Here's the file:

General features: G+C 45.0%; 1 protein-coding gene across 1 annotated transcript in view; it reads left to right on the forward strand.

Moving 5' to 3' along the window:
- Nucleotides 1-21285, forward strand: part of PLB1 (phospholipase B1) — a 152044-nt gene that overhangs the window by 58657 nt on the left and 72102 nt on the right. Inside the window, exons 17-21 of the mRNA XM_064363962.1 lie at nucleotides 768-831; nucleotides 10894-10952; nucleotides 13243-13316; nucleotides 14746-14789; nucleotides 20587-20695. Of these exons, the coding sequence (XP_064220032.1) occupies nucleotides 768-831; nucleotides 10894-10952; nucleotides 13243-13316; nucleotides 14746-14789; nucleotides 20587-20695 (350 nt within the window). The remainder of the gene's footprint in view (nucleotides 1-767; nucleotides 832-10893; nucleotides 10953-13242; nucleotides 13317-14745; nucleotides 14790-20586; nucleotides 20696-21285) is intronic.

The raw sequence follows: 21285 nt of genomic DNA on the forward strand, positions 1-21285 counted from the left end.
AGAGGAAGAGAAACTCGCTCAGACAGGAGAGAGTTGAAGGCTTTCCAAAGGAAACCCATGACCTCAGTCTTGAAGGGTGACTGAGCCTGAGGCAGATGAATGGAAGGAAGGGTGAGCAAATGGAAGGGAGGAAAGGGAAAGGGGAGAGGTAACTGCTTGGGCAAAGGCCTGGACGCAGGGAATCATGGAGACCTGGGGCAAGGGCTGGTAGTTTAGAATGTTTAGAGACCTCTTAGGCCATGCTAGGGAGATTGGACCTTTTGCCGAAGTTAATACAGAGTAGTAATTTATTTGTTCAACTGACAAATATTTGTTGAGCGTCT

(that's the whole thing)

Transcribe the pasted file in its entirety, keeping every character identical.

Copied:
General features: G+C 45.0%; 1 protein-coding gene across 1 annotated transcript in view; it reads left to right on the forward strand.

Moving 5' to 3' along the window:
- Nucleotides 1-21285, forward strand: part of PLB1 (phospholipase B1) — a 152044-nt gene that overhangs the window by 58657 nt on the left and 72102 nt on the right. Inside the window, exons 17-21 of the mRNA XM_064363962.1 lie at nucleotides 768-831; nucleotides 10894-10952; nucleotides 13243-13316; nucleotides 14746-14789; nucleotides 20587-20695. Of these exons, the coding sequence (XP_064220032.1) occupies nucleotides 768-831; nucleotides 10894-10952; nucleotides 13243-13316; nucleotides 14746-14789; nucleotides 20587-20695 (350 nt within the window). The remainder of the gene's footprint in view (nucleotides 1-767; nucleotides 832-10893; nucleotides 10953-13242; nucleotides 13317-14745; nucleotides 14790-20586; nucleotides 20696-21285) is intronic.

The raw sequence follows: 21285 nt of genomic DNA on the forward strand, positions 1-21285 counted from the left end.
AGAGGAAGAGAAACTCGCTCAGACAGGAGAGAGTTGAAGGCTTTCCAAAGGAAACCCATGACCTCAGTCTTGAAGGGTGACTGAGCCTGAGGCAGATGAATGGAAGGAAGGGTGAGCAAATGGAAGGGAGGAAAGGGAAAGGGGAGAGGTAACTGCTTGGGCAAAGGCCTGGACGCAGGGAATCATGGAGACCTGGGGCAAGGGCTGGTAGTTTAGAATGTTTAGAGACCTCTTAGGCCATGCTAGGGAGATTGGACCTTTTGCCGAAGTTAATACAGAGTAGTAATTTATTTGTTCAACTGACAAATATTTGTTGAGCGTCT